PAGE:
Curtis Hollister, Chief Technology Officer & Director. Mr. Hollister has been a founder and CTO of eWellness since May 2013. From November 2008 to present he has been the founder and President of Social Pixels, a privately held Canadian company focused on helping companies apply online media and digital campaigning. From November 2008 to present he has been the founder and President of Ripplefire, a privately held Canadian company also specializing in the digital campaigning space. He is a global entrepreneur and innovator known for his ability to identify and capitalize on industry trends. His high profile projects include such clients as Government of Canada, AT&T, Bell Canada, Microsoft, Nokia, Conversant IP and TD Bank. From 1998 to 2002 Mr. Hollister founded and operated TeamCast.com, a technology spin-off focusing on peer-to-peer networking. From 1997 to 2002 Mr. Hollister founded and operated Intrasoft Technologies, a technology start-up to capitalize on the emerging Intranet application market. From 1995 to 1997 Mr. Hollister founded and operated Intranet Technologies, the first successful Internet service provider in Ottawa, Canada’s capital city. Mr. Hollister graduated from Center Hastings Secondary in 1991 and from 1991 to 1995 attended Carleton University with a special focus on Economics.

 

48
 

 

Douglas MacLellan, Chairman of the Board. Mr. MacLellan currently serves as Chairman of the Board of eWellness Corporation since May 2013. From November 2009 to present Mr. MacLellan has been an independent director of ChinaNet Online Holdings, Inc. (NASDAQ: CNET) a media development, advertising and communications company. From June 2011 to present Mr. MacLellan has been Chairman of Innovare Products, Inc., a privately held company that develops innovative consumer products. In May 2014, Mr. MacLellan join the Board as an independent director of Jameson Stanford Resources Corporation (OTCBB: JMSN) an early stage mining company. Until April 2014, Mr. MacLellan was Chairman and chief executive officer at Radient Pharmaceuticals Corporation. (OTCQB: RXPC.PK), a vertically integrated specialty pharmaceutical company. He also continues to serve as president and chief executive officer for the MacLellan Group, an international financial advisory firm since 1992. From August 2005 to May 2009, Mr. MacLellan was co-founder and vice chairman at Ocean Smart, Inc., a Canadian based aquaculture company. From February 2002 to September 2006, Mr. MacLellan served as chairman and cofounder at Broadband Access MarketSpace, Ltd., a China based IT advisory firm, and was also co-founder at Datalex Corp., a software and IT company specializing in mainframe applications, from February 1997 to May 2002. Mr. MacLellan was educated at the University of Southern California in economics and international relations.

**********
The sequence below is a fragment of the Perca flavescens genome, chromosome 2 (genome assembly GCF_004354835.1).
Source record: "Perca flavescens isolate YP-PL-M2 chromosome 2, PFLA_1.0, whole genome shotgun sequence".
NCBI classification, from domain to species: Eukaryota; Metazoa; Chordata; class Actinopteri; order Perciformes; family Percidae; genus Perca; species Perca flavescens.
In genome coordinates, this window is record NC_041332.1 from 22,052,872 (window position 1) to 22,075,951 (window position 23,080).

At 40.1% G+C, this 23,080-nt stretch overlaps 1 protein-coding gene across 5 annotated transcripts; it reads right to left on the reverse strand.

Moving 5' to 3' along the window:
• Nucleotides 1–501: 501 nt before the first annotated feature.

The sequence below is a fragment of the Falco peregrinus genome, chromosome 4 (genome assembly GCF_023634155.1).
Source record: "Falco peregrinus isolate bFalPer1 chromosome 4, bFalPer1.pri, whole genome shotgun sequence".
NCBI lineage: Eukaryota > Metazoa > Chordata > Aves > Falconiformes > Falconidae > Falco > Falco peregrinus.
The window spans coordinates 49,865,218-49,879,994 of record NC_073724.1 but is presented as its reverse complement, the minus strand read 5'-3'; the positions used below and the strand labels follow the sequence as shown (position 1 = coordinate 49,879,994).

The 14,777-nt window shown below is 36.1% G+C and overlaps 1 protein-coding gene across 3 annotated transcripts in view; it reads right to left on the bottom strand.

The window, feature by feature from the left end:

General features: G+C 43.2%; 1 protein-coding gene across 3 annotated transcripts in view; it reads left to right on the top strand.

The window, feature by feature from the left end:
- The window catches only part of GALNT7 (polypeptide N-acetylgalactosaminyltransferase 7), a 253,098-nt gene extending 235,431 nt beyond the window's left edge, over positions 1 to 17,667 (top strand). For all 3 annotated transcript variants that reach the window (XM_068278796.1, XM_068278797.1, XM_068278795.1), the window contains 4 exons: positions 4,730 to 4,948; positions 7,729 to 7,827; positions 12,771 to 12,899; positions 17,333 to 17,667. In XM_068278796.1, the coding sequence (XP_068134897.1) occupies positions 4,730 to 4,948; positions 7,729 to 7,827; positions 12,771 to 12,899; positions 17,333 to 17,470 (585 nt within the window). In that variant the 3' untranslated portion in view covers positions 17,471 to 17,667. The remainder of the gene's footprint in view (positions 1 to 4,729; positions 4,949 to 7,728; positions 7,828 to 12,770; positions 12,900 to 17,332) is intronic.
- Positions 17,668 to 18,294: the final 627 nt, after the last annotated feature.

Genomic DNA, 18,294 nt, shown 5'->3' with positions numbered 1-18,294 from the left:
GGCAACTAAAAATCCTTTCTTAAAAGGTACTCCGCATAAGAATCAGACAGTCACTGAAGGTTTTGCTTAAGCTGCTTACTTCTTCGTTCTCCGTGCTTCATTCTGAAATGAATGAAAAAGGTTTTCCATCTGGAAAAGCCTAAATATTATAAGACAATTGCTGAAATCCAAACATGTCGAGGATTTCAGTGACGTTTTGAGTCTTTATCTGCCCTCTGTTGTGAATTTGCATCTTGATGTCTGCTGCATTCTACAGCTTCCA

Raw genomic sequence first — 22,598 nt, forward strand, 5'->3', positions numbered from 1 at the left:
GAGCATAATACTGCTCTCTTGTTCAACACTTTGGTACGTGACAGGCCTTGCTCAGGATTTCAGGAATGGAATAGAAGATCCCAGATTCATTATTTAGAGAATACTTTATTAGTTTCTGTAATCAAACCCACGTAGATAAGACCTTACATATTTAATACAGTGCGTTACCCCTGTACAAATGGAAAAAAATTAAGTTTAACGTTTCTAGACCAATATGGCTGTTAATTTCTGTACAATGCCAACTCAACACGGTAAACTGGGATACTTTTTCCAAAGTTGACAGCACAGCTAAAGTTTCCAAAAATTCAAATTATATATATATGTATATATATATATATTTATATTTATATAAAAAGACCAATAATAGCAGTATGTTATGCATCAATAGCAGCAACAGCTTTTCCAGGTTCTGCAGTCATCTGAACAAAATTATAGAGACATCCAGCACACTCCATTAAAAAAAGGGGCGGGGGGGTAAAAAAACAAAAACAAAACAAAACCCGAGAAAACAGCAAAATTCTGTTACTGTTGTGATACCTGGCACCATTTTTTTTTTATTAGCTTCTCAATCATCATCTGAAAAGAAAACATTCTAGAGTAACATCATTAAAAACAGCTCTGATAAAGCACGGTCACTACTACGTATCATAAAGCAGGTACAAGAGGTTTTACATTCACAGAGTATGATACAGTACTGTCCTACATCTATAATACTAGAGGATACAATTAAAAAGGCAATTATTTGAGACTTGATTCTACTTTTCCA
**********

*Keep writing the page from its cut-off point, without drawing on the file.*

Douglas Cole, Director. Mr. Cole has been a Director of the company since May 2014. From 2005 to the present Mr. Cole has been a Partner overseeing all ongoing deal activities with Objective Equity LLC, a boutique investment bank focused on the clean tech, mining and mineral sectors. From 2002 to 2005 Mr. Cole has played various executive roles as Executive Vice Chairman, Chief Executive Officer and President of TWL Corporation (TWLP.OB). From May 2000 to September 2005, he was also the Director of Lair of the Bear, The University of California Family Camp located in Pinecrest, California. During the period between 1991 and 1998 he was the CEO of HealthSoft and he also founded and operated Great Bear Technology, which acquired Sony Image Soft and Starpress, then went public and eventually sold to Graphix Zone. In 1995 Mr. Cole was honored by NEA, a leading venture capital firm, as CEO of the year for his work in the Starpress integration. Since 1982 he has been very active with the University of California, Berkeley mentoring early-stage technology companies. Mr. Cole obtained his BA in Social Sciences from UC Berkeley in 1978.